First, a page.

Postpartum Depression: What You Should Know

I had heard about postpartum depression. In fact, I even expected to have it since the women in my family have a history of anxiety and depression. But I don’t think you can truly understand until you’ve been there.

The day I had my son, I was not excited to meet him. I wasn’t alarmed by this since I had experienced a fairly traumatic labor and birth. It seemed logical to me that it would take some time to get used to all this new stuff that was happening.

My time in the hospital was fine and dandy. Being doted on by the nurses and all our visitors was really nice. People were always around to help me with the baby: changing his diaper, holding him, helping with breastfeeding, giving me pain meds. It was wonderful. 

The day that my husband went back to work, it had been six days since my son’s birth. They were six difficult days, but at least I had him, not to mention our entire extended families, by my side.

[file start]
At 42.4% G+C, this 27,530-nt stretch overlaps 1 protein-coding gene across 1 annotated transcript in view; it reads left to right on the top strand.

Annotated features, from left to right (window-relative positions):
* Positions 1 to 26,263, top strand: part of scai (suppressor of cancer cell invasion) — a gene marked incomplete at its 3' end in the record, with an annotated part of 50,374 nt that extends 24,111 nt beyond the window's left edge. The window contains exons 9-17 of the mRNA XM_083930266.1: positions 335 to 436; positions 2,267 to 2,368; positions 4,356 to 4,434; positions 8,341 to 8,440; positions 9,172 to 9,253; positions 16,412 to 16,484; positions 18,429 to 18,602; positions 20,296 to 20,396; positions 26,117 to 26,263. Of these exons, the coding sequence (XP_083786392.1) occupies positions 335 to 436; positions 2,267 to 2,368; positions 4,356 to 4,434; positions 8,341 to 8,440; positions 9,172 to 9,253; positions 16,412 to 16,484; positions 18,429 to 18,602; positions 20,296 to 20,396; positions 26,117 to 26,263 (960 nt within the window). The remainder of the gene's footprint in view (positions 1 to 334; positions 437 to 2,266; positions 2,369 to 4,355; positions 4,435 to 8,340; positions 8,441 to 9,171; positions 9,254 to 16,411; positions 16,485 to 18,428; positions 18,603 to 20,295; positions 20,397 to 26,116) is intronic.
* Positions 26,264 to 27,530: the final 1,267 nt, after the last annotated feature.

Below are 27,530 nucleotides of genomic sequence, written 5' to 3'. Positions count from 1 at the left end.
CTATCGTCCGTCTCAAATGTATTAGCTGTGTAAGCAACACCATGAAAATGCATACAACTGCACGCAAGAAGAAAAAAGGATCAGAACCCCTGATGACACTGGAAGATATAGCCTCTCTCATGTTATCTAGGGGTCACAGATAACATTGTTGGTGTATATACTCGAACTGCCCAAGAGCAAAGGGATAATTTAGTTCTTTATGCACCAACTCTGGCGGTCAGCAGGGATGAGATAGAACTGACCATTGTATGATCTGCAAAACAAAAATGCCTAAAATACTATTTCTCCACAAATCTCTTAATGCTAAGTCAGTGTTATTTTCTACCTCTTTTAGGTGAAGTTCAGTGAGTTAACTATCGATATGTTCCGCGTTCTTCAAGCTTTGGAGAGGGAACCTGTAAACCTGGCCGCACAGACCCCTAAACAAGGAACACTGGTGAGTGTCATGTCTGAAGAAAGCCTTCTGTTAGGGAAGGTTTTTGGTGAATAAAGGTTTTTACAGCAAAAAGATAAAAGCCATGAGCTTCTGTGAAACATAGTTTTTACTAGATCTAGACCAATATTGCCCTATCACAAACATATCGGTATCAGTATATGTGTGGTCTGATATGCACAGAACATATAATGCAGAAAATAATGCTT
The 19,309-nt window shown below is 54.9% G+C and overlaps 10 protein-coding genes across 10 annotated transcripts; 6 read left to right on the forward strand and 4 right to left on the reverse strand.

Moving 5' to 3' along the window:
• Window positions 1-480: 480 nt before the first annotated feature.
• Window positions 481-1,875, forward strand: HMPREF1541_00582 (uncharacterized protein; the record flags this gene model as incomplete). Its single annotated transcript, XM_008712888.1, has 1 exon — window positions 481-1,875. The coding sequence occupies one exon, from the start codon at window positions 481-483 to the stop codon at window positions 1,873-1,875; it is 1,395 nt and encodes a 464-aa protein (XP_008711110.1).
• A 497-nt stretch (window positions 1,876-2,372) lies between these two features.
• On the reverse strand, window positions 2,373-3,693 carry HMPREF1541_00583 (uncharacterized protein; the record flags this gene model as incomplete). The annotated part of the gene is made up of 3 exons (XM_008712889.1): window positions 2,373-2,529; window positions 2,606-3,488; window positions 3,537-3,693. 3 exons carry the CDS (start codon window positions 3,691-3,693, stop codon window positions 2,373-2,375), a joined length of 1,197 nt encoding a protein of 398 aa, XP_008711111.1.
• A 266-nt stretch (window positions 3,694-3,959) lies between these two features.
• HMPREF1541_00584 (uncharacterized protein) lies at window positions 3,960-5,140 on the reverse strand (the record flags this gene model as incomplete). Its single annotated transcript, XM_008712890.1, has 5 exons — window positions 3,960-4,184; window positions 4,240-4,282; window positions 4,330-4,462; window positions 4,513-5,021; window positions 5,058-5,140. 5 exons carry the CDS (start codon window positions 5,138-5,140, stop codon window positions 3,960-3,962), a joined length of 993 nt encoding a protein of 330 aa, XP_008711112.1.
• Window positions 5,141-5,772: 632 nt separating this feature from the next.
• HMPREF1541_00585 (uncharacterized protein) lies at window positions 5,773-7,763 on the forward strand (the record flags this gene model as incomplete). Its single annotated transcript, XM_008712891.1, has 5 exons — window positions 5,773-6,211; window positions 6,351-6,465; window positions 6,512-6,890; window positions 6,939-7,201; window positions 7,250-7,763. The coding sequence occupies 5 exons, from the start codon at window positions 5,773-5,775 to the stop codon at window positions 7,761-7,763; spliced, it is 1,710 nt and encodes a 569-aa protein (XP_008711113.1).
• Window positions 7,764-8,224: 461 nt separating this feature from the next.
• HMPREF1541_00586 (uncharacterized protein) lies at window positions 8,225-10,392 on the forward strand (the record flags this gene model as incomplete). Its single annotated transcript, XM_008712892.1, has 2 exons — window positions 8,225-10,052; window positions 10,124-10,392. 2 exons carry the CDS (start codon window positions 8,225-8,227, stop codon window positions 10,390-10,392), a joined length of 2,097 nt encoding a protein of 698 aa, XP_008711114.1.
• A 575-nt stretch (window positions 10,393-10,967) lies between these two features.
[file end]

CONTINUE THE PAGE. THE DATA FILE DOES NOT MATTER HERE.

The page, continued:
When he walked out the door that awful Tuesday morning, I just stared at this little creature that I was now stuck with. I remember feeling this awful dread come flooding into my gut.

“My life is over.” 

I remember trying to hold it together that day. I watched some TV – trying to stay in a mental coma like I had in the hospital the week before. I kept reassuring myself that I knew what I was doing. The nurses and lactation consultants had helped me so much, and I had this whole mothering thing down!

Maybe I was just tired. We took a nap together. I snuggled my baby close.

And then he started crying.

And I don’t mean just crying. I mean high-pitched, wailing, newborn baby screaming that cannot be stopped without exactly the right solution.

So we nursed. Side to side to side. My nipples became numb. He would suck fiercely and then pop off screaming. I was convinced that I wasn’t enough and he was starving.

Finally, I couldn’t hold it in anymore. Everything inside of me was too much, and I started crying too. Sobbing. My whole body was shaking from deep inside of me.

I wanted to leave my baby there on the bed, run away and never come back. I couldn’t believe I had ever wanted this. And I was stuck. I had a baby and I couldn’t do anything about it.

This was my life forever and I was trapped.

My husband came home with a bottle from the store and I fed my son some pumped breastmilk I had been working on.

Finally, he fell asleep.